Reviewed on 11/21/2014 | Details & Permalink

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Amnesia

Peter Carey. Knopf, $25.95 (336p) ISBN 978-0-385-35277-2

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From two-time Booker winner Carey comes this complex new novel, focusing on the author’s native Australia, but exploring themes of journalistic freedom and Internet ethics. At the center of the book is the young Australian Gabrielle Baillieux, who releases a virus called the Angel Worm in the computer system that controls the Australian prison system, releasing thousands of prisoners throughout Australia and, inadvertently, in the U.S. The move could be construed as an act of terrorism, a bold stroke in the fight for human rights, or just a geeky plan gone awry. Journalist Felix Moore is hired to write Gabrielle’s story sympathetically, to avoid her extradition. In the process, he spends time with her mother, the actress Celine Baillieux, whom he had previously known in college. Looking back through the two women’s lives, Felix also explores Australia’s history since WWII, confusing himself but also educating readers about the Land Down Under. Throughout the book, Carey’s cartwheeling prose and dazzling intellect can be challenging to keep up with, but the book is worth the effort. (Jan.)

Reviewed on 11/21/2014 | Details & Permalink

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The Secret Wisdom of the Earth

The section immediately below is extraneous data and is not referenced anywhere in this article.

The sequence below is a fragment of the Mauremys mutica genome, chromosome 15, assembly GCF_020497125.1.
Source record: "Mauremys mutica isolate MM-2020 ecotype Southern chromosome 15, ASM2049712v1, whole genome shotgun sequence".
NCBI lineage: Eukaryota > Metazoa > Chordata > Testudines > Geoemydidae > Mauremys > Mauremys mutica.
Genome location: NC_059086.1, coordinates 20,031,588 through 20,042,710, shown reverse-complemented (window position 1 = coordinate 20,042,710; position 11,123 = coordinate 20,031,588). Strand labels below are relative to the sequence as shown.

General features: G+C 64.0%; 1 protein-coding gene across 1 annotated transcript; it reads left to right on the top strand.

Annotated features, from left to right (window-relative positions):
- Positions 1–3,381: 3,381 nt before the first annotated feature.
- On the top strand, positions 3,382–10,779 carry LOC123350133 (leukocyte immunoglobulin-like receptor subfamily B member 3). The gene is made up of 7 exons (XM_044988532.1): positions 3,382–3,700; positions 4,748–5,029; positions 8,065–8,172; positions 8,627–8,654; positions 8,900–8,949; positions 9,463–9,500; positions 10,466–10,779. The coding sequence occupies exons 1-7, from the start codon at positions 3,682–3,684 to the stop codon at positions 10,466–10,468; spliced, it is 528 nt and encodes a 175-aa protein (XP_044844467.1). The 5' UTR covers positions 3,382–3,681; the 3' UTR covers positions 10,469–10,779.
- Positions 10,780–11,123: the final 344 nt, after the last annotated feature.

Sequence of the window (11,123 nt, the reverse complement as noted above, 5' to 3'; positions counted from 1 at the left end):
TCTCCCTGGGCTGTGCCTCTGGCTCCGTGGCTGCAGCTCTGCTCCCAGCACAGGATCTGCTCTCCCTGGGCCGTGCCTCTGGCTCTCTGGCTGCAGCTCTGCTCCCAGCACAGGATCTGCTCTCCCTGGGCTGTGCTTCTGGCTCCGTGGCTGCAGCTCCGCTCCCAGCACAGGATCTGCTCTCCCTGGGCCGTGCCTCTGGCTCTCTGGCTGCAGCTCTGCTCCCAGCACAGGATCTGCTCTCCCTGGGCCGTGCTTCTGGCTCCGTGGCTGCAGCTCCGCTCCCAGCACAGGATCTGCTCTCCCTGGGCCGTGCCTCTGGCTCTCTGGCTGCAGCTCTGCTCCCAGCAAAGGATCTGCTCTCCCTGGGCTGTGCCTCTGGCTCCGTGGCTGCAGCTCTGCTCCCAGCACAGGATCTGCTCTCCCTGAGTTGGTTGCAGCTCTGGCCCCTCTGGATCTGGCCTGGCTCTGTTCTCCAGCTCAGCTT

Christopher Scotton. Grand Central, $26 (466p) ISBN 978-1-4555-5192-7

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Scotton’s accomplished debut is the story of Kevin Gillooly, a 14-year-old boy who moves to coal country and learns about courage and violence, beauty and danger, from his wise, weathered grandfather and a best friend well versed in backwoods survival. Kevin’s mother brings him to her hometown of Medgar, Ky., after the death of Kevin’s three-year-old brother. Kevin’s grandfather Pops is a large-animal veterinarian and hires Kevin as an assistant. Pops also introduces him to books like Treasure Island and gives him time off to explore the surrounding mountains with his friend and confidant Buzzy Fink, who teaches Kevin how to use slugs to treat spider bites and other survival skills. Kevin sees land destroyed by mining, hears exploding mountaintops, and feels the fly-rock, while Buzzy witnesses the beating of gay hairdresser and anti-mining activist Paul Pierce. Both Kevin and Buzzy are tested during a camping trip with Pops, when an unknown assailant tracks them down and opens fire in the wilderness. Scotton’s cast of classic Appalachian characters also includes housekeeper Audy Rae, Cleo the high school football hero, the violent and inbred Budget family, and an array of old men shooting the breeze at Hivey’s. The coming-of-age story is enriched by depictions of the earth’s healing and redemptive power. Neither the first portrait of mining country nor the most original, Scotton’s novel nonetheless makes for compelling reading when the action grows intense—managing, like the landscape it describes, to be simultaneously frightening and beautiful. (Jan.)

Reviewed on 11/21/2014 | Details & Permalink